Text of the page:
I am beginning to believe those around me who insist we are at the threshold of a Renaissance in the music business. I certainly hope this is true, and think it might be because of the quality of songwriting I see around me, from my colleagues, my students, my friends.
I was first pondering this possibility when I heard a statement from my producer, Nik Venet, which I feel I must quote. In fact, I keep it in mind much of the time when I’m writing, or singing. It goes like this:
Not everyone tells the truth.
It’s the truth that touches people.”
He just said it in the studio, in passing, when he was trying to get me to perform the songs we were cutting, LIVE, and by that I mean playing and singing at the same time in a total performance, as opposed to overdubbing and making it “all perfect.” You have to remember, I’m from the South (or Southwest if that’s where you consider Dallas to be) and I was brought up on advice like, “Look your best even when you’re breaking up with him,” so you can imagine how hard it was for Nik Venet to convince me to do things live. It sometimes feels like I’m being asked to stand in my underwear in bright sunlight with no make-up on. Sure it’s real, but so is a train wreck. But who can forget the impact of Anne Hathaway’s performance in the film, “Les Miserables” perhaps due to its being performed live.
I recently read a quote from the London Times that discussed the John Stewart Phoenix Live album, also produced by Nik, that had recharted in England. John voiced the same insecurities when Nik first urged him to release it, “flaws and all” because it’s real, it’s human, and it’s truthful. The effect it created arain and again is amazing. I suppose if it had been overdubbed to make the performers feel good, the listener would have felt much less.
But back to the point I opened with—that of appreciating all art in order to really “get into” one form of art. I went to an exhibit of Modern Art at the county museum on Wilshire and I studied two paintings by John Singer Sargent. I was completely awed by them. In order for him to create the picture you get when you stand across the room, from the close distance where he painted it, he had to have the craft down totally cold, and then he had to be so free of the craft, he could express himself directly and communicate without attention to technique. As songwriters, that’s the point we must arrive at, so that we don’t pull the listener into our struggle with the form, or into our cleverness with it. When I mentioned all this to Venet, he sent me a transcript someone took off a tape of a lecture he delivered at UCLA in 1984, where he taught record production to a class that achieved some renown for having started with 30 enrolled, and having ended up with over 300.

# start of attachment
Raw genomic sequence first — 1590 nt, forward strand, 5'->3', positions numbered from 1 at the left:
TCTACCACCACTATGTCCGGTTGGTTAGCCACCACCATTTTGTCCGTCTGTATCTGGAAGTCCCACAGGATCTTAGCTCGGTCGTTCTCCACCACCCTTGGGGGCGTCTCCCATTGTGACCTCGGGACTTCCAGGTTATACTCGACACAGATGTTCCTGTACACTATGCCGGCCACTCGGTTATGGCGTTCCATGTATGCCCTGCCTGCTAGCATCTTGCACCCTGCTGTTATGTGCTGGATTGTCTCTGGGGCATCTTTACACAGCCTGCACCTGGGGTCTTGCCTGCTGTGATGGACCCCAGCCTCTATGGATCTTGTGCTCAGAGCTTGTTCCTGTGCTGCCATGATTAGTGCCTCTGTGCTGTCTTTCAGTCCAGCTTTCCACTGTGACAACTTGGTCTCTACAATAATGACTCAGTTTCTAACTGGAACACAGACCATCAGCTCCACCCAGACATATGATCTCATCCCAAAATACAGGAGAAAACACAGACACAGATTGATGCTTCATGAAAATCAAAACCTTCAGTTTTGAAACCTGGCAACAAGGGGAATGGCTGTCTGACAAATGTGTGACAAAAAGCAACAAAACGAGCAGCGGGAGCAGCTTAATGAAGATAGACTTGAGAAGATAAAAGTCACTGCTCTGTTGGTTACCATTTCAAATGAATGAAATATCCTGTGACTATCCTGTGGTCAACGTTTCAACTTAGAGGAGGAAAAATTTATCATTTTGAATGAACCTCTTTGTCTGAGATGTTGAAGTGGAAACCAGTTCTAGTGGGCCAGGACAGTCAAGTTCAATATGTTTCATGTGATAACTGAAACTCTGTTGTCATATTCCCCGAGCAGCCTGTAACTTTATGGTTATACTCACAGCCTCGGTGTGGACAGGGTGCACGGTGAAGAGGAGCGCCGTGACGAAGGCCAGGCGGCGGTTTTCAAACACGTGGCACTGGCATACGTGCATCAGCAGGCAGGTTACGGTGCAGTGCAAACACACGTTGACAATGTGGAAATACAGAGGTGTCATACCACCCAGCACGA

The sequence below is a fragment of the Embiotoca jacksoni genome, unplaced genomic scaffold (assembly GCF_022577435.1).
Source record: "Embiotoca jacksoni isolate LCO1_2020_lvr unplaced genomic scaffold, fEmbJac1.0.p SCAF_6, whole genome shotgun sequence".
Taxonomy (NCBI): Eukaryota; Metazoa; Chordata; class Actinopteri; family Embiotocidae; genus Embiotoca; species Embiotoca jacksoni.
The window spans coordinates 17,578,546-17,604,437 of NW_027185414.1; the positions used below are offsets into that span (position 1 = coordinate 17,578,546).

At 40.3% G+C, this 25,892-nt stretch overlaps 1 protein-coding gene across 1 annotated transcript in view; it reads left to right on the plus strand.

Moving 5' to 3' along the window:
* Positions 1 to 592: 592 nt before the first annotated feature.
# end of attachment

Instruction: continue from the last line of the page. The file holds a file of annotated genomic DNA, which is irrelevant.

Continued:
This quote actually says exactly what I want to say on the subject, so rather than paraphrasing, I’ll just give it verbatim:
“Sampled, crystal clear records, void of the human condition, cannot compare with a live performance captured on tape or a real-life experience placed on paper . . . to be sung from the heart. Only a few have the bravery to do it honestly, using their years of dues-paying craft study to free their fingers and voice from the mind . . . so that the soul, without obstruction of form, dictates the words, music and paint strokes and how they will be shared.”
The entire transcript of this speech is phenomenal, but I wanted to quote salient parts of it here, because it articulated beautifully something I’ve been trying to say to my advanced students, in answer to the sometimes unspoken question, “When is it finished? When am I good enough? When can I stop working at it and just enjoy it? What is craft, anyway? And what is art?”
So our job is to become good enough at the craft that we can become free to engage in the art, and take enough responsibility for the condition of the arts to make sure there’s someone out there capable of not just hearing—but listening. And once we know they’re listening, to give them the truth.